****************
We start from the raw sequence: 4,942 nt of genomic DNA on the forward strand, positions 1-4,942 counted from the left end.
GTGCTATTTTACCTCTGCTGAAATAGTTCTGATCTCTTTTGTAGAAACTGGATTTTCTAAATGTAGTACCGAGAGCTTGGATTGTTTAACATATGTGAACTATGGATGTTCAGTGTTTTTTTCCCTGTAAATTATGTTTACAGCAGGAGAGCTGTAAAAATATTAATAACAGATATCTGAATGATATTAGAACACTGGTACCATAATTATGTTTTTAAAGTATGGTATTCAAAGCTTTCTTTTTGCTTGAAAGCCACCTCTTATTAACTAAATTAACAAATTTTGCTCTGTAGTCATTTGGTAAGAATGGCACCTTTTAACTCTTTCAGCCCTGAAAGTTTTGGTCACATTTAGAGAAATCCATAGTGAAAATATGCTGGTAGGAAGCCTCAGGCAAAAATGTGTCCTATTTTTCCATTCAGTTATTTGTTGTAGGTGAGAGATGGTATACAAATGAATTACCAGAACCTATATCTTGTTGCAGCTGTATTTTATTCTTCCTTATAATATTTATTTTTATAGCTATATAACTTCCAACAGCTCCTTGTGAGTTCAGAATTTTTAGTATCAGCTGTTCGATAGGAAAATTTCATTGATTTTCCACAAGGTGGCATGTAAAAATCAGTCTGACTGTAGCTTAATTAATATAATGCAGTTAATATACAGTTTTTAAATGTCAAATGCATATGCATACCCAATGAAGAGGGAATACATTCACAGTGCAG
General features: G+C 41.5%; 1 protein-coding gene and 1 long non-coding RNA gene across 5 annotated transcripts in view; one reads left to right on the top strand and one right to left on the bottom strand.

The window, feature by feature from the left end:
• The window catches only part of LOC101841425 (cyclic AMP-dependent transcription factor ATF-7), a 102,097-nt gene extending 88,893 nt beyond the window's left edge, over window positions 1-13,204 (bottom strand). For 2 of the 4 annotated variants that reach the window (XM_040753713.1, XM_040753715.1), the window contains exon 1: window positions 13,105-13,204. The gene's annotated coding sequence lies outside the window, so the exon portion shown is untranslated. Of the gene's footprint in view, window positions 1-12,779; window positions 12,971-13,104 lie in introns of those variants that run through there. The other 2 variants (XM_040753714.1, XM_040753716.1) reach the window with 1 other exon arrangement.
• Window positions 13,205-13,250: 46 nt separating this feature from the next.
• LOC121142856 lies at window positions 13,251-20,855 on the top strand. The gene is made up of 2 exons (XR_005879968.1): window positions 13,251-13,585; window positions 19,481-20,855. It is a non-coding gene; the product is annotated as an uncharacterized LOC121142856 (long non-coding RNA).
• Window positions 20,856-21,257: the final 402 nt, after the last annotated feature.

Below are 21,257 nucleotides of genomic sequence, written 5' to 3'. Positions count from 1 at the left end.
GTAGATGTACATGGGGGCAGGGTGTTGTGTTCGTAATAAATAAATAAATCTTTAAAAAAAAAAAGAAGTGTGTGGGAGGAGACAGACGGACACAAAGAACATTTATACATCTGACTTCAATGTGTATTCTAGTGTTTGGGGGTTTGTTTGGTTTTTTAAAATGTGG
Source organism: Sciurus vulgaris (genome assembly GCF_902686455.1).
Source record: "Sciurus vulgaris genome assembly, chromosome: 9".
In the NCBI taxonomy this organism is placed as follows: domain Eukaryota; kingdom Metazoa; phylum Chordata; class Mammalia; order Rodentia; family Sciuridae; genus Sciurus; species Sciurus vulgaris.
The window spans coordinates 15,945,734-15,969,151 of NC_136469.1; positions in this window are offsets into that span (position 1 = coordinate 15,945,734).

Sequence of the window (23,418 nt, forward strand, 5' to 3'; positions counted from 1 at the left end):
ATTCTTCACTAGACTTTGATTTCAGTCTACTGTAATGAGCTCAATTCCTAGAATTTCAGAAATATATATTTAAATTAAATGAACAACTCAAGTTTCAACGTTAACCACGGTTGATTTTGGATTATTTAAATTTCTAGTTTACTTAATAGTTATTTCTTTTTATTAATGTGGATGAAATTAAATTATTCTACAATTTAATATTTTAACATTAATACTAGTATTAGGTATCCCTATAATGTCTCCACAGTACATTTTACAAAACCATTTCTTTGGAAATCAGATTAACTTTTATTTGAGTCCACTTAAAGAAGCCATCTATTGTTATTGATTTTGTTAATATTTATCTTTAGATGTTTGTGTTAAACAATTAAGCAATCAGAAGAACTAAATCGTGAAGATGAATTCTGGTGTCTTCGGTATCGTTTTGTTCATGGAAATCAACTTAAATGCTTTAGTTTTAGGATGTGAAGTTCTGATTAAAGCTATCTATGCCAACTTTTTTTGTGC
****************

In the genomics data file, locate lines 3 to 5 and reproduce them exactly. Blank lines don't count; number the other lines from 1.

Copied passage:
General features: G+C 41.5%; 1 protein-coding gene and 1 long non-coding RNA gene across 5 annotated transcripts in view; one reads left to right on the top strand and one right to left on the bottom strand.

The window, feature by feature from the left end:
• The window catches only part of LOC101841425 (cyclic AMP-dependent transcription factor ATF-7), a 102,097-nt gene extending 88,893 nt beyond the window's left edge, over window positions 1-13,204 (bottom strand). For 2 of the 4 annotated variants that reach the window (XM_040753713.1, XM_040753715.1), the window contains exon 1: window positions 13,105-13,204. The gene's annotated coding sequence lies outside the window, so the exon portion shown is untranslated. Of the gene's footprint in view, window positions 1-12,779; window positions 12,971-13,104 lie in introns of those variants that run through there. The other 2 variants (XM_040753714.1, XM_040753716.1) reach the window with 1 other exon arrangement.